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This is a question that we are asked frequently by clients. Unfortunately, when a judge is the one who makes the decisions in a divorce case, one party is often left unhappy with the results.

The good news is that it is possible to appeal your divorce decree, but the bad news is that it is not always an easy thing to do.

In order to appeal a divorce decree in Alabama, the first step is to meet with a divorce lawyer who has appeal experience. Since appeals are somewhat rare, not all family law attorneys have experience with them, which is why it is so important to make sure the lawyer you work with does.

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While the do-it-yourself craze can be good for a number of projects, applying that line of thinking to divorce may not be the wisest decision for Alabama couples. While a DYI divorce may seem simple, straightforward and cost-effective, this type of divorce may not offer the complex property protection most divorce cases could benefit from. Here are a view things to consider when deciding what type of divorce to pursue.

A DYI divorce can offer a simple division of property and basic custody and support arrangements. For those who need individualized support and custody arrangements, this type of divorce may not allow for that. Financially speaking, this type of divorce doesn’t typically allow for the division of pensions and retirement accounts. So, those utilizing this type of divorce could be walking away from a significant amount of money. While a do-it-yourself divorce may be less expensive to file, it can end up costing a lot in the long-run.

Divorce cases are not as simple as they may seem at the beginning, and emotions can take over, often leading to costly mistakes. An experienced family law attorney can help couples come to terms that leave each individual with a fair settlement on child custody, support agreements and asset and/or property division. While working through a traditional divorce can take time, doing so can ensure all legal bases are covered and nothing is overlooked.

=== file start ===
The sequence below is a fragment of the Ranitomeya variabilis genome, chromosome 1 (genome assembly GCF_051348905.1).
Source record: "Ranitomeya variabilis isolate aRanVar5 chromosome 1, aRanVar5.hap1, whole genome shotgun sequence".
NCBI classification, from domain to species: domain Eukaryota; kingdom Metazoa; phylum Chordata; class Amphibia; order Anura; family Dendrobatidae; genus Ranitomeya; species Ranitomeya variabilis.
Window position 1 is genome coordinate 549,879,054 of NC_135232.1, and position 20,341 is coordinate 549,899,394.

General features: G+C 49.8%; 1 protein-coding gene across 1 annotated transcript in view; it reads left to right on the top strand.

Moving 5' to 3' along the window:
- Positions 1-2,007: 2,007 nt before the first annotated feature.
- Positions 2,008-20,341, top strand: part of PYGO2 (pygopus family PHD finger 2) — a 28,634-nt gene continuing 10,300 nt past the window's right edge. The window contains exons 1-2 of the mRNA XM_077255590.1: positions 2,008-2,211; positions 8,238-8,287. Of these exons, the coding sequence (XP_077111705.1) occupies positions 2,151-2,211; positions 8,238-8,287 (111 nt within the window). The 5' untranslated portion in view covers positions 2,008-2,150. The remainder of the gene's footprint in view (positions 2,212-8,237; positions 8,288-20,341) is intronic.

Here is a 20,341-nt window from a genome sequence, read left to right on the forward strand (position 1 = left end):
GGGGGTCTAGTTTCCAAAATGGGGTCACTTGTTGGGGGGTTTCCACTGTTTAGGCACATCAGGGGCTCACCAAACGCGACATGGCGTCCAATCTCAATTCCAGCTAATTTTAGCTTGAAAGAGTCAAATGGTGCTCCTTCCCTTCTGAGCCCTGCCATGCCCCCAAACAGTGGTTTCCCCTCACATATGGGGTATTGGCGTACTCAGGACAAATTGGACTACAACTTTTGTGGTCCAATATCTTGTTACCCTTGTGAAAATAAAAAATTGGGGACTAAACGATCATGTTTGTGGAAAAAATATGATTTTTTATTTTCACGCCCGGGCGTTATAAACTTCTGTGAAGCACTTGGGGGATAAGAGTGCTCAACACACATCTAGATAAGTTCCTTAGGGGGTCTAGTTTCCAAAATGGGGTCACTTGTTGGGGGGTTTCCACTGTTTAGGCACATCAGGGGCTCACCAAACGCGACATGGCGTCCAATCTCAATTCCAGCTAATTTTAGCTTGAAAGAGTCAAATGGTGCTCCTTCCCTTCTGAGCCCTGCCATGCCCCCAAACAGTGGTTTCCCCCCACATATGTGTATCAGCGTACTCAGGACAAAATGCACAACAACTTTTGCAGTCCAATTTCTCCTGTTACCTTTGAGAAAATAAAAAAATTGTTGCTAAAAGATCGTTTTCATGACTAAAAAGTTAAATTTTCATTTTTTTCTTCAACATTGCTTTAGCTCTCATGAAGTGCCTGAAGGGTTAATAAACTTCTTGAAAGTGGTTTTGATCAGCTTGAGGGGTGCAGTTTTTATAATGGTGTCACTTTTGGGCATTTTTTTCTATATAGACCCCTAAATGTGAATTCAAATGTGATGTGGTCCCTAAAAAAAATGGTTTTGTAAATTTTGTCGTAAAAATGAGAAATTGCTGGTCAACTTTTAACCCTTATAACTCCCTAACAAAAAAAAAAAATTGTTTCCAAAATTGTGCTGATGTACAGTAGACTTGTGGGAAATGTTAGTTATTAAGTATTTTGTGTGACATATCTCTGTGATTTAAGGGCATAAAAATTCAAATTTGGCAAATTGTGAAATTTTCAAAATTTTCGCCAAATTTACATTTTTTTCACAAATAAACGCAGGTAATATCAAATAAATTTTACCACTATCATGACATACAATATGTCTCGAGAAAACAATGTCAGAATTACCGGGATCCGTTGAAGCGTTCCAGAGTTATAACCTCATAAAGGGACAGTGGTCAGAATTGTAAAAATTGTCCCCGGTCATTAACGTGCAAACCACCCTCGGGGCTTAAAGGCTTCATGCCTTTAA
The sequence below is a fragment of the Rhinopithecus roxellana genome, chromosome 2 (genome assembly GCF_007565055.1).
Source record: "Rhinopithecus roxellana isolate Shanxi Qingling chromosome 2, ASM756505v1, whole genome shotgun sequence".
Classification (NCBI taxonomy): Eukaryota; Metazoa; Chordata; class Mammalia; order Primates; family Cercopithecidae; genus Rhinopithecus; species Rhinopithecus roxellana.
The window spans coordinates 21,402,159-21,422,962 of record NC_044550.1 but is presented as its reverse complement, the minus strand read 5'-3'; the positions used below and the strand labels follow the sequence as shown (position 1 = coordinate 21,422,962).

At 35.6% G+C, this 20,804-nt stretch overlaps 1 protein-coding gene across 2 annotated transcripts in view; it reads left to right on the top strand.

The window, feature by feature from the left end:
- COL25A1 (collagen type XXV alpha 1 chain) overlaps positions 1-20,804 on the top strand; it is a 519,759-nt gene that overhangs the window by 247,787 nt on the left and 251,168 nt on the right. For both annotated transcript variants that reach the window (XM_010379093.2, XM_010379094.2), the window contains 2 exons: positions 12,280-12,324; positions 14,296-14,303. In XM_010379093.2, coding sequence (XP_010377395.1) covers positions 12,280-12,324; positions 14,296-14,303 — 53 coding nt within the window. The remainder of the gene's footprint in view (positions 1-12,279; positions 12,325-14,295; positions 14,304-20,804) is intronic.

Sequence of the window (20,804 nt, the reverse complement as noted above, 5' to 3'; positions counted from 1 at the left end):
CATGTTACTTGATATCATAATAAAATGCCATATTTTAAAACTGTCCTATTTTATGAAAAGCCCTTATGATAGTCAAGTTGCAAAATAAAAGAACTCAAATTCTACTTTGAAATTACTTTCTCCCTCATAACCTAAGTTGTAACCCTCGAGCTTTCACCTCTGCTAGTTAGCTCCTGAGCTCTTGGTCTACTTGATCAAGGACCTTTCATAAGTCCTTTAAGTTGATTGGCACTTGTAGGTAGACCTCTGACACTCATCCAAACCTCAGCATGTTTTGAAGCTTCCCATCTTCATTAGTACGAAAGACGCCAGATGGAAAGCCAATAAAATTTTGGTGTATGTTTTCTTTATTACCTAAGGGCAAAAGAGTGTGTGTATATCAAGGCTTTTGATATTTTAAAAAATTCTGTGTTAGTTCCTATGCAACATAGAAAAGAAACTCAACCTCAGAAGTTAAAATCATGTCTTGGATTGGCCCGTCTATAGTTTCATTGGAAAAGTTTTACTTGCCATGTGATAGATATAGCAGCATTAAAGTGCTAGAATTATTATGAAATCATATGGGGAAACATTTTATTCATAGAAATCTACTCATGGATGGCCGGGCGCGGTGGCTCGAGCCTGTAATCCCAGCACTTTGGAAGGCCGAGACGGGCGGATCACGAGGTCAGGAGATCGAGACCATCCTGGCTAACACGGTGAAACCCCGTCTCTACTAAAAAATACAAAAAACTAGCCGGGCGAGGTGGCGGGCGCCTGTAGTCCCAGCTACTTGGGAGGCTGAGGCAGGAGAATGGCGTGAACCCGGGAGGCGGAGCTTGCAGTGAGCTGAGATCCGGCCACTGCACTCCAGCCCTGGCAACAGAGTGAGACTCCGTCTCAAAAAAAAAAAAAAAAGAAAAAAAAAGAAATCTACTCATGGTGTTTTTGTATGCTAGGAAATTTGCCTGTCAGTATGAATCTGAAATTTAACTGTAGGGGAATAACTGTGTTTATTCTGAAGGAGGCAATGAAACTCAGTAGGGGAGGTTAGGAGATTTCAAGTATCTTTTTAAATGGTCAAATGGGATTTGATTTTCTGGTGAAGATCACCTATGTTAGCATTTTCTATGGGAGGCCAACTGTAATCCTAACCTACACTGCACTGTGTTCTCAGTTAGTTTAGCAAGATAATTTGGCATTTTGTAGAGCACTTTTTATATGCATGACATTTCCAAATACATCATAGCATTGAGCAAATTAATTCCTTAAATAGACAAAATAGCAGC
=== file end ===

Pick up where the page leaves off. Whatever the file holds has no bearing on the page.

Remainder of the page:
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In our last post, we discussed the unprecedented $1 billion award in the divorce case of oil magnate Harold Hamm and his wife of 26 years, Sue Ann.

It is quite rare for a divorce case of this magnitude play out in the public court forum. Most often, a prenuptial agreement handles the details of the split or the couple decides to settle the case outside of court in order to retain privacy.

One of the ways couples can handle their divorce cases privately and outside of court is through the mediation process. As we explained in an article on our website, there are many benefits to the mediation process for couples in Alabama and elsewhere, a few of which we will discuss today.

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Back in September, we discussed oil magnate Harold Hamm’s divorce, and how the case centered on the issue of active vs. passive appreciation. Hamm married his wife, Sue Ann, 26 years ago without entering a prenuptial agreement.

Because Hamm had already started the oil company Continental Resources at the time of the marriage, one might assume that the oil company would be considered separate property. However, in Oklahoma, if separate property increases during the marriage that amount can be considered “marital” as long as the appreciation was active and not passive.

As we explained in a follow-up post on the case, active appreciation means that the increase in value was due to the efforts or contributions that were made by one or both spouses. On the other hand, passive appreciation occurs when outside forces such as market factors cause the property value to increase.

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Social media rants. Even though it may seem like a good idea at the time to rant about your ex on Facebook or Twitter, doing so can make you look bad in front of a judge. Remember, anything you post online is documented for good.

If you are going through divorce and have thought about taking any of these actions, try to keep the situation in perspective. Soon the divorce will be over and you will be moving on with your life. You don’t want to do anything you will live to regret.

Source: The Huffington Post, “14 Things You Should Never Do During A Divorce,” Arti Patel, Nov. 3, 2014